No One Else Wants to Buy B/E Aerospace, So Why Should You?

With an embarrassing dearth of bidders for its business, B/E opts to split in two.

Jun 10, 2014 at 1:15PM

More than a month after manufacturer of aircraft interiors B/E Aerospace (NASDAQ:BEAV) first confirmed the rumors that it was for sale, not a single serious bidder has stepped up to the plate.

According to Bloomberg, France-based aircraft part suppliers Safran SA and Zodiac Aerospace were both potential bidders for B/E, after management of the latter confirmed the company was for sale. Not a peep has been heard out of either French companies since. Airplane builder Airbus (NASDAQOTH:EADSY) publicly denied interest in acquiring B/E in early May. A few weeks later, German aerospace supplier Diehl did likewise.

So, now that apparently no one in the entire global airplane industry is interested in buying it, B/E announced this morning that it's going to just split itself into two parts in hopes of generating some value for shareholders that way. Will it work?

The details
In a statement this morning, B/E outlined how it intends to divvy up its loot among shareholders, in a tax-free distribution set to take place in Q1 2015. The first half, which is what we today think of as B/E and what the company now dubs Manufacturing Co., will be the company's marquee airplane interiors business. This is the company that builds the innards of aircraft -- what you see when you enter the cabin of your Boeing (NYSE:BA) or Airbus passenger jet, and start hunting up and down the aisles for your seat -- or make a quick visit to the lavatory.

With $2.5 billion in annual sales and $510 million in annual earnings before interest, tax, depreciation and amortization, or EBITDA, B/E says this business is earning EBITDA profit margins of 20.4%.

The other half of B/E, which includes the world's largest distribution business for the bolts and fasteners that hold airplanes together, as well as other "consumable" parts sales and aircraft services, will be monikered Services Co. B/E says this business did $1.6 billion in sales over the past year, and earned $365 million EBITDA thereon -- so about a 22.8% EBITDA margin.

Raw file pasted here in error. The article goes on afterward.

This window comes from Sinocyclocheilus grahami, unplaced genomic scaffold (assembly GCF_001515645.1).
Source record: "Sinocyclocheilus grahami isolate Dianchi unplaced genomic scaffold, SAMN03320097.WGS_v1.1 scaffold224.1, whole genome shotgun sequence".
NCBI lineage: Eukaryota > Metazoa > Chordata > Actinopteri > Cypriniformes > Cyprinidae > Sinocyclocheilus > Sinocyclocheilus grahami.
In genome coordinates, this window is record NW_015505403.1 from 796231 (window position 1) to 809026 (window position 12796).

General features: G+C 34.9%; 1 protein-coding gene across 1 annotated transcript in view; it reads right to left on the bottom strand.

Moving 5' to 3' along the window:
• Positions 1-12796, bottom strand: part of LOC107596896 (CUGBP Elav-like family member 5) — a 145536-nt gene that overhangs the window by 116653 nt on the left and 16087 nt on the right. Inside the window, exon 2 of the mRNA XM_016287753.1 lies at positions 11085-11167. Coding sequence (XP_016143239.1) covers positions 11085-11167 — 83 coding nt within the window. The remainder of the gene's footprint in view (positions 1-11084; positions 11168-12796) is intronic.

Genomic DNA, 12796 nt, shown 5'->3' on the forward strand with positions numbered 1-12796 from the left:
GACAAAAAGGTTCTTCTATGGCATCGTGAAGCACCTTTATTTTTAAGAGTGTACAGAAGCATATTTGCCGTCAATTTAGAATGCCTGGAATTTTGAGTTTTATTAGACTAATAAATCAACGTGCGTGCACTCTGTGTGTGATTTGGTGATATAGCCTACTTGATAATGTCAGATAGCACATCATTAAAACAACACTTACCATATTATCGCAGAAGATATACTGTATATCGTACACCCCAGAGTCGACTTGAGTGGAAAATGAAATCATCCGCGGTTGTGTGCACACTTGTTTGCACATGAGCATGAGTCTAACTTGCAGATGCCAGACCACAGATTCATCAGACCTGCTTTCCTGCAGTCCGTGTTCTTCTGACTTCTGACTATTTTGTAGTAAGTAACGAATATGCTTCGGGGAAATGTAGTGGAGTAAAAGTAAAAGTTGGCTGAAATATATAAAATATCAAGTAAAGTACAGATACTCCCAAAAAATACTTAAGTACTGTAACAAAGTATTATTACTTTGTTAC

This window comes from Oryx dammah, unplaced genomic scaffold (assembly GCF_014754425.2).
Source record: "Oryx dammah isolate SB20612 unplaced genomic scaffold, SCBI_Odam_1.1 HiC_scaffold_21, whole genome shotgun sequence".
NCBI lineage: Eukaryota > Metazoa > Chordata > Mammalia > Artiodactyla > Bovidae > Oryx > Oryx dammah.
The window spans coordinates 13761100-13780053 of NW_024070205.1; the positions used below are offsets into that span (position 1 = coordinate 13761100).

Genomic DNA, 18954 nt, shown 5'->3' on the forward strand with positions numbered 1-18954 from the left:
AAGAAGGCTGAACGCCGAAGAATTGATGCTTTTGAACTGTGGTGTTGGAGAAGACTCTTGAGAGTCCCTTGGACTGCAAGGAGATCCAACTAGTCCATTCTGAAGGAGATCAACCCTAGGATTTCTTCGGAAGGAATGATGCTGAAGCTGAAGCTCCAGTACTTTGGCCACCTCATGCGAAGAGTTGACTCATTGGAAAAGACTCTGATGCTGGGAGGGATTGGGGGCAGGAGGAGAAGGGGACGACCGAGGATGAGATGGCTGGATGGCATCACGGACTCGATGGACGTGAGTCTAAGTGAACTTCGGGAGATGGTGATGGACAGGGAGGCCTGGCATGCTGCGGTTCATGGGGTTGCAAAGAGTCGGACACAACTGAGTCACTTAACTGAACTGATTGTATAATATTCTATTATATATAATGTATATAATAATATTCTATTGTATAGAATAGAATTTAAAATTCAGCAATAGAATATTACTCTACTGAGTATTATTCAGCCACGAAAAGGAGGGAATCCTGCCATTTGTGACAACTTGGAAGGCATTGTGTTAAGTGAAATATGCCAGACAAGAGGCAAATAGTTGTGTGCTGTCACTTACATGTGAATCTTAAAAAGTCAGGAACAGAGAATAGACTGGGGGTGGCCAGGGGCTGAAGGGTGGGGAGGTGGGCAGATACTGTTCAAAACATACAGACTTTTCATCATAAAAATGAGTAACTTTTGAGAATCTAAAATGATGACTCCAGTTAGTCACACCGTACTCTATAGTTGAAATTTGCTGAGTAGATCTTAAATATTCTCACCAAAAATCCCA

So far, so good. But now we get to the tricky part: Are either of these two new, soon-to-be-separate companies worth buying?

Anyone? Anyone? Bueller?
For the life of me, I can't imagine why anyone would want to. While B/E Aerospace is certainly a fine business either as a whole or in parts -- it quite simply costs too much for an investor to profit from an investment in it.

Consider B/E's so-called Manufacturing Co. Entire and unsplit, B/E as a unified whole sells for 25.5 times trailing earnings, for a company which (according to S&P Capital IQ data) earns a 21.4% EBITDA profit margin. But Manufacturing Co. will supposedly be less profitable than that, with an EBITDA margin of only 20.4%.

With thousands of civilian planes sitting in the work backlogs of Airbus and Boeing, waiting to be outfitted by B/E, I see strong growth prospects for Manufacturing Co. But I can't imagine the part fetching a better valuation than the whole -- not if it's less profitable than the whole.

And consider the case of Services Co. Here we've got a modestly more profitable business, earning a 22.8% EBITDA margin. On the one hand, you might think this would win Services Co a P/E ratio superior to the 25.5 P/E at B/E as a whole. But rival fasteners producer Precision Castparts (NYSE:PCP) sells for only 22.5 times earnings, making B/E more expensive. And Precision Castparts boasts an EBITDA profit margin of 30.8%!

Foolish takeaway
If the idea of paying 13% more for a company that's 26% less profitable than Precision Castparts doesn't appeal to you -- then congratulations. I think you've just figured out why no one has bid to buy B/E so far.

As for the chances of someone paying a premium for B/E now that it's promised to split -- well, I'm not too keen on that prospect, either. Even if B/E succeeds in hitting the 19% long-term-growth target that analysts have set for it, the stock looks expensive at 25.5 times earnings. And S&P Capital IQ data reveal that the company is generating only about $202 million in free cash flow annually, or barely half of what B/E reports as its "net income" under GAAP.